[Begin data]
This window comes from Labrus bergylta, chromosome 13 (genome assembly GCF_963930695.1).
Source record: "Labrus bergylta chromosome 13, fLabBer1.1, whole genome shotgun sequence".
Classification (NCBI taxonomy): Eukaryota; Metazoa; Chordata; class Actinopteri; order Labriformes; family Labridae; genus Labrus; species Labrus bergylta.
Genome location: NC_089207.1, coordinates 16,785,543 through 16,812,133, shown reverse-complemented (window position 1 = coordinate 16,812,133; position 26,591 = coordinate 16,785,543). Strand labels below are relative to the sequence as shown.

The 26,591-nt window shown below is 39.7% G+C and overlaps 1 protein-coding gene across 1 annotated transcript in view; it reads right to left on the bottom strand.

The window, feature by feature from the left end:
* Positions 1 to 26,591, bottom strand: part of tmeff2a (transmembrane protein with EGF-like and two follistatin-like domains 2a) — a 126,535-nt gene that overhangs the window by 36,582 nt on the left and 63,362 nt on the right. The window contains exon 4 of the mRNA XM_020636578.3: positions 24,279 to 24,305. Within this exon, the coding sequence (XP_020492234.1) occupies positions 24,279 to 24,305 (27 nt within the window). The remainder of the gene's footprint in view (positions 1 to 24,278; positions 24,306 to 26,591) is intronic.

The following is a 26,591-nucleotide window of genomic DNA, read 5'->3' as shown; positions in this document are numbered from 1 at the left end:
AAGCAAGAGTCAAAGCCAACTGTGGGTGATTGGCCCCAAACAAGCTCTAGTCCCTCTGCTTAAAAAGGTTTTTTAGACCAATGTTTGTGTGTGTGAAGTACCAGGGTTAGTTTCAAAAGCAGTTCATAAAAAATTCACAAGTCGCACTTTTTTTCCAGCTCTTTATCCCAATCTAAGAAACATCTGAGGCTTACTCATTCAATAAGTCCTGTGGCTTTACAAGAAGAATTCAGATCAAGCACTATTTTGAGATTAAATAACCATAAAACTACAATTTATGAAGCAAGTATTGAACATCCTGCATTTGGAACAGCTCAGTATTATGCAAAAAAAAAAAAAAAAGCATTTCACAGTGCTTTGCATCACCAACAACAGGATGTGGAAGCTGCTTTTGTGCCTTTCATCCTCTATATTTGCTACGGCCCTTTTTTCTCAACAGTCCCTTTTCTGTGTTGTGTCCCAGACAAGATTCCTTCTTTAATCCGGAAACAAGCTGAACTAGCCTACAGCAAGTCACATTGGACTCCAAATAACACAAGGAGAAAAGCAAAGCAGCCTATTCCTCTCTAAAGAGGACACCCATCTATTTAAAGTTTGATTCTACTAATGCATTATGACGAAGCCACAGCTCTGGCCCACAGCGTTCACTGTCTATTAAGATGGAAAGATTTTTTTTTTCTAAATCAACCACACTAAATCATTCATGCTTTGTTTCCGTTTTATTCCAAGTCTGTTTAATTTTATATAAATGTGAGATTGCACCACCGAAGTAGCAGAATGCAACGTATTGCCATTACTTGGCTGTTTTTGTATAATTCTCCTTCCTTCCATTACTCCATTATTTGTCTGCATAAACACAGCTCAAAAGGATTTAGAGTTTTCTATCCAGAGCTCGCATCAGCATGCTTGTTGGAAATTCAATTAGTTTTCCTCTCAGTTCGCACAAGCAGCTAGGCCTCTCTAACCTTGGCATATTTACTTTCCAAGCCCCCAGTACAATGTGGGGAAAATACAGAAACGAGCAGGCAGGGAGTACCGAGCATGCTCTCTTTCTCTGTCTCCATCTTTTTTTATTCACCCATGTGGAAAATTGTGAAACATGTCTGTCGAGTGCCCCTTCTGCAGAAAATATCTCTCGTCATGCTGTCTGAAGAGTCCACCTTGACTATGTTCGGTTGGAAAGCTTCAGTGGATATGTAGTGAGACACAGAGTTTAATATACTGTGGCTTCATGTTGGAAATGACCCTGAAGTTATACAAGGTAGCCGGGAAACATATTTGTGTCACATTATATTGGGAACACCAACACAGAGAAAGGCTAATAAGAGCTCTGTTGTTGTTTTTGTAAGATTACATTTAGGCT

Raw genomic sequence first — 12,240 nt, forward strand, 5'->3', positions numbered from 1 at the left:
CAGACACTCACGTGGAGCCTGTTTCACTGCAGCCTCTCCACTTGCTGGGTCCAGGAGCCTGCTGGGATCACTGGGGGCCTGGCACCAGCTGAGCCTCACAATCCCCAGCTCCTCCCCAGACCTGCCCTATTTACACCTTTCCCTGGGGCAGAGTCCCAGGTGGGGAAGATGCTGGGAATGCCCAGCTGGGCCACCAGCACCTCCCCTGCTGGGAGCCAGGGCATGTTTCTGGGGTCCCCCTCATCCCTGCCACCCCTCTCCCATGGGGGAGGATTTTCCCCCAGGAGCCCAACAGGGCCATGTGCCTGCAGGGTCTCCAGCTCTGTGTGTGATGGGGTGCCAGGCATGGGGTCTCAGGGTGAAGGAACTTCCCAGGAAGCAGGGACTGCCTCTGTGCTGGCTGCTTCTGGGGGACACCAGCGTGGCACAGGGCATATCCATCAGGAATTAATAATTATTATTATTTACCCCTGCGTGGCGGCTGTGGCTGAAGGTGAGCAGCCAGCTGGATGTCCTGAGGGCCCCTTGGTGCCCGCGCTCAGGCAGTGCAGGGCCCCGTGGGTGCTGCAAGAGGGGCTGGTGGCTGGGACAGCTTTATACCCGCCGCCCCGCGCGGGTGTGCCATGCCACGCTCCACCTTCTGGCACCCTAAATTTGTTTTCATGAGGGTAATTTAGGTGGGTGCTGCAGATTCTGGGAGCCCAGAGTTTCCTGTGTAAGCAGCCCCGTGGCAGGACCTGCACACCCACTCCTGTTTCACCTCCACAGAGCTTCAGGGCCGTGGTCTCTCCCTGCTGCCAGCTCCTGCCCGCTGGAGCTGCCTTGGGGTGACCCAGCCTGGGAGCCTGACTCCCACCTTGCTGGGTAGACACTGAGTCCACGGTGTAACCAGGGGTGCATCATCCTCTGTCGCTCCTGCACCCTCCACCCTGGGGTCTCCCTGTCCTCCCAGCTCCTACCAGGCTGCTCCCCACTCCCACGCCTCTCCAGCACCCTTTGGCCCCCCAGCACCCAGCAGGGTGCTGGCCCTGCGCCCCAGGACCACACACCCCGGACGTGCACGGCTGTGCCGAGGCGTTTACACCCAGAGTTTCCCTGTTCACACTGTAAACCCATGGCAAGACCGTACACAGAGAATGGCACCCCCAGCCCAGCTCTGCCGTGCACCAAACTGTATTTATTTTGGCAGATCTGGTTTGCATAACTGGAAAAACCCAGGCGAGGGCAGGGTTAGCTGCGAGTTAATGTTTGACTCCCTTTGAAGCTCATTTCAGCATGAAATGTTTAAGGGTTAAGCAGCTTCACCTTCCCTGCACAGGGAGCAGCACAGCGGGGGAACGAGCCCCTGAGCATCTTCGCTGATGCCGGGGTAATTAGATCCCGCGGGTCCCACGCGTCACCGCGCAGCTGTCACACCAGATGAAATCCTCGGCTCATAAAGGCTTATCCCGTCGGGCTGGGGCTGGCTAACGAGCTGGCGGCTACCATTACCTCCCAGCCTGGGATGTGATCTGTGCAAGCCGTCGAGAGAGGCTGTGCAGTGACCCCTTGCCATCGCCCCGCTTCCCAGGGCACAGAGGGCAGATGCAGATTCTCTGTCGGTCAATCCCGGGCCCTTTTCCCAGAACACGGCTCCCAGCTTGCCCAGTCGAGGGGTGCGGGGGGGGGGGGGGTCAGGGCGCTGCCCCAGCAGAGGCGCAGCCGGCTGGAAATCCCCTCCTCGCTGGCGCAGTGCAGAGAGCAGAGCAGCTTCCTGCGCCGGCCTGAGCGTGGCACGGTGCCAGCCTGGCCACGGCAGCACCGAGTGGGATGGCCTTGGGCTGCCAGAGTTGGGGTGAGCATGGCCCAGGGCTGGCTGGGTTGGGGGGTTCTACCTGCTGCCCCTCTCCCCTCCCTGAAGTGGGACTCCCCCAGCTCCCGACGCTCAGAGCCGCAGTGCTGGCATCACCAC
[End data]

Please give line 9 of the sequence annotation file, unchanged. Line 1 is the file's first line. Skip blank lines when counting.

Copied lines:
AAGCAAGAGTCAAAGCCAACTGTGGGTGATTGGCCCCAAACAAGCTCTAGTCCCTCTGCTTAAAAAGGTTTTTTAGACCAATGTTTGTGTGTGTGAAGTACCAGGGTTAGTTTCAAAAGCAGTTCATAAAAAATTCACAAGTCGCACTTTTTTTCCAGCTCTTTATCCCAATCTAAGAAACATCTGAGGCTTACTCATTCAATAAGTCCTGTGGCTTTACAAGAAGAATTCAGATCAAGCACTATTTTGAGATTAAATAACCATAAAACTACAATTTATGAAGCAAGTATTGAACATCCTGCATTTGGAACAGCTCAGTATTATGCAAAAAAAAAAAAAAAAGCATTTCACAGTGCTTTGCATCACCAACAACAGGATGTGGAAGCTGCTTTTGTGCCTTTCATCCTCTATATTTGCTACGGCCCTTTTTTCTCAACAGTCCCTTTTCTGTGTTGTGTCCCAGACAAGATTCCTTCTTTAATCCGGAAACAAGCTGAACTAGCCTACAGCAAGTCACATTGGACTCCAAATAACACAAGGAGAAAAGCAAAGCAGCCTATTCCTCTCTAAAGAGGACACCCATCTATTTAAAGTTTGATTCTACTAATGCATTATGACGAAGCCACAGCTCTGGCCCACAGCGTTCACTGTCTATTAAGATGGAAAGATTTTTTTTTTCTAAATCAACCACACTAAATCATTCATGCTTTGTTTCCGTTTTATTCCAAGTCTGTTTAATTTTATATAAATGTGAGATTGCACCACCGAAGTAGCAGAATGCAACGTATTGCCATTACTTGGCTGTTTTTGTATAATTCTCCTTCCTTCCATTACTCCATTATTTGTCTGCATAAACACAGCTCAAAAGGATTTAGAGTTTTCTATCCAGAGCTCGCATCAGCATGCTTGTTGGAAATTCAATTAGTTTTCCTCTCAGTTCGCACAAGCAGCTAGGCCTCTCTAACCTTGGCATATTTACTTTCCAAGCCCCCAGTACAATGTGGGGAAAATACAGAAACGAGCAGGCAGGGAGTACCGAGCATGCTCTCTTTCTCTGTCTCCATCTTTTTTTATTCACCCATGTGGAAAATTGTGAAACATGTCTGTCGAGTGCCCCTTCTGCAGAAAATATCTCTCGTCATGCTGTCTGAAGAGTCCACCTTGACTATGTTCGGTTGGAAAGCTTCAGTGGATATGTAGTGAGACACAGAGTTTAATATACTGTGGCTTCATGTTGGAAATGACCCTGAAGTTATACAAGGTAGCCGGGAAACATATTTGTGTCACATTATATTGGGAACACCAACACAGAGAAAGGCTAATAAGAGCTCTGTTGTTGTTTTTGTAAGATTACATTTAGGCT